Beverly Heights is a mature neighbourhood in northeast Edmonton with a rich history of evolving from a small mining village to an Edmonton neighbourhood. It is a wonderful quirky area located along the North Saskatchewan River, offering city explorers non-stop adventure in nature and retail pursuits.
With 72% of the homes being single detached homes and 22% being apartments in buildings less than five stories, this quaint neighborhood often reminds one of days gone by. Beverly Heights is bound on the north by 118 Avenue, on the east by 34 Street and 36 Street, on the west by 50 Street, and on the south by the North Saskatchewan River Valley. There are three public schools ranging from K-12, and one Catholic junior high school. There is an awesome opportunity to be a part of Edmonton’s great outdoor scene, living in Beverly Heights.
Beverly Heights’ History
Beverly Heights was originally part of the Town of Beverly, which grew from a village in the early 20th century when coal seams were discovered beneath the soil. Mining began shortly after The boundary line between Edmonton and Beverly was 50 Street. The last mine was closed in 1952 and the Beverly Bridge was built over the North Saskatchewan River, bringing Highway 16 together with 118 Avenue (Beverly’s Main Street). It became a part of Edmonton in 1961 when the town amalgamated with the city. The northern section of the town became Beacon Heights and Bergman neighbourhoods, the southern portion became Beverly Heights. The Beverly Cenotaph, the first of its kind in Edmonton, was erected in 1920, and was expanded and rededicated in 1958. It was originally built in remembrance of the men from Beverly who served and died in World War I.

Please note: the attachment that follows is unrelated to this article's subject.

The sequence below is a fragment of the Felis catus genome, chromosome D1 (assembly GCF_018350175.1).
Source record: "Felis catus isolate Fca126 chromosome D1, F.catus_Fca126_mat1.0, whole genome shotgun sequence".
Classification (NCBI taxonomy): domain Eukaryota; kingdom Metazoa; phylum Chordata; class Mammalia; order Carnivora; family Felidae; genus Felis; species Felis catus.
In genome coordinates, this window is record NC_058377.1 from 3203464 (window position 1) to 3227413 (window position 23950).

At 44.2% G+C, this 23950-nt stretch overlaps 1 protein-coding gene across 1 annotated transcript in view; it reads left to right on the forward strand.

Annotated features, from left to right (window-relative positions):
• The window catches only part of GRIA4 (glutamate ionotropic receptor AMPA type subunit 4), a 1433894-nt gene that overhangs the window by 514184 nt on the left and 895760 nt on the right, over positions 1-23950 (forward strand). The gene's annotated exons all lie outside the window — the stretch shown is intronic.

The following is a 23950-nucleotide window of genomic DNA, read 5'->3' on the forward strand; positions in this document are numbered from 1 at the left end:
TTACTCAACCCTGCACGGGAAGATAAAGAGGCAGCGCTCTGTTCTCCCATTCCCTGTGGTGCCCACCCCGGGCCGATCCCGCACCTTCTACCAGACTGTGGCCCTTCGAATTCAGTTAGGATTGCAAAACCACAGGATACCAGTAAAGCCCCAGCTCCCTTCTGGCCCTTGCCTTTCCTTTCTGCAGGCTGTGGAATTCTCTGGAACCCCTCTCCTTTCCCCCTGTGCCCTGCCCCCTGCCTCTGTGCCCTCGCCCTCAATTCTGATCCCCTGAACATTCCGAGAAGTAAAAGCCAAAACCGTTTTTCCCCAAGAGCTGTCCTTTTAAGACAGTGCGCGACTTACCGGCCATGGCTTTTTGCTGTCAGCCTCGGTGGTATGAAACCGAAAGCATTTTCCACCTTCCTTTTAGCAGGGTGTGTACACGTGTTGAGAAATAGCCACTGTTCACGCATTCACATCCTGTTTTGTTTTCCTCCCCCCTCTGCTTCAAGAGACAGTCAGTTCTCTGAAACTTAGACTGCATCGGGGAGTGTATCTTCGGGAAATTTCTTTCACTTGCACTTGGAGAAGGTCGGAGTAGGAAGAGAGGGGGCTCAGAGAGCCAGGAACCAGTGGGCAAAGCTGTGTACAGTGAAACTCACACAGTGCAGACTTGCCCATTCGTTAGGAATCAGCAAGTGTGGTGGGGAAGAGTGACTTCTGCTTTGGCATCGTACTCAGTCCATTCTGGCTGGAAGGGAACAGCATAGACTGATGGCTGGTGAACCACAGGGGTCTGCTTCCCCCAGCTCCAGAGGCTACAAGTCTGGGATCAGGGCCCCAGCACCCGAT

Beverly Heights Today
With the North Saskatchewan River Valley offering trails and Floden Park offering community activities through the Beverly Heights Community League, this is a great neighbourhood to be active in. An interesting thing to note in this neighbourhood, is the houses are “avenue oriented” instead of “street oriented”. A subtle reminder of the town’s separate history from the city. Most of the single detached homes were built in the 1950s, and low rise apartments were built after the amalgamation, near commercial areas and busy traffic routes, from 1960 to 1980. Infill housing has continued in Beverly Heights since the 1980s. This wonderfully unique part of Edmonton is the perfect place to be a part of the history, the present, and the future of the city.